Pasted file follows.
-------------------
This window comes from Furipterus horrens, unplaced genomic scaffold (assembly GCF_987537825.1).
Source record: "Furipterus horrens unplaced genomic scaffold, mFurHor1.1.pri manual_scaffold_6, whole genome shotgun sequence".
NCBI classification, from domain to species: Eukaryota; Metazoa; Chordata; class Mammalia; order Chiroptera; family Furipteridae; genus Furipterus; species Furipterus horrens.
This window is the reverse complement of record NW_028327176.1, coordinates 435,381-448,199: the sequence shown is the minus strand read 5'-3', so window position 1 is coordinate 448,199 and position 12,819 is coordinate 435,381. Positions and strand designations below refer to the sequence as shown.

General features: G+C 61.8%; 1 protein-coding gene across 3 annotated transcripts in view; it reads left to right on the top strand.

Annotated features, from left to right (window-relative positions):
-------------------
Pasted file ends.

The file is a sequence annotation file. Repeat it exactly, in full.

This window comes from Furipterus horrens, unplaced genomic scaffold (assembly GCF_987537825.1).
Source record: "Furipterus horrens unplaced genomic scaffold, mFurHor1.1.pri manual_scaffold_6, whole genome shotgun sequence".
NCBI classification, from domain to species: Eukaryota; Metazoa; Chordata; class Mammalia; order Chiroptera; family Furipteridae; genus Furipterus; species Furipterus horrens.
This window is the reverse complement of record NW_028327176.1, coordinates 435,381-448,199: the sequence shown is the minus strand read 5'-3', so window position 1 is coordinate 448,199 and position 12,819 is coordinate 435,381. Positions and strand designations below refer to the sequence as shown.

General features: G+C 61.8%; 1 protein-coding gene across 3 annotated transcripts in view; it reads left to right on the top strand.

Annotated features, from left to right (window-relative positions):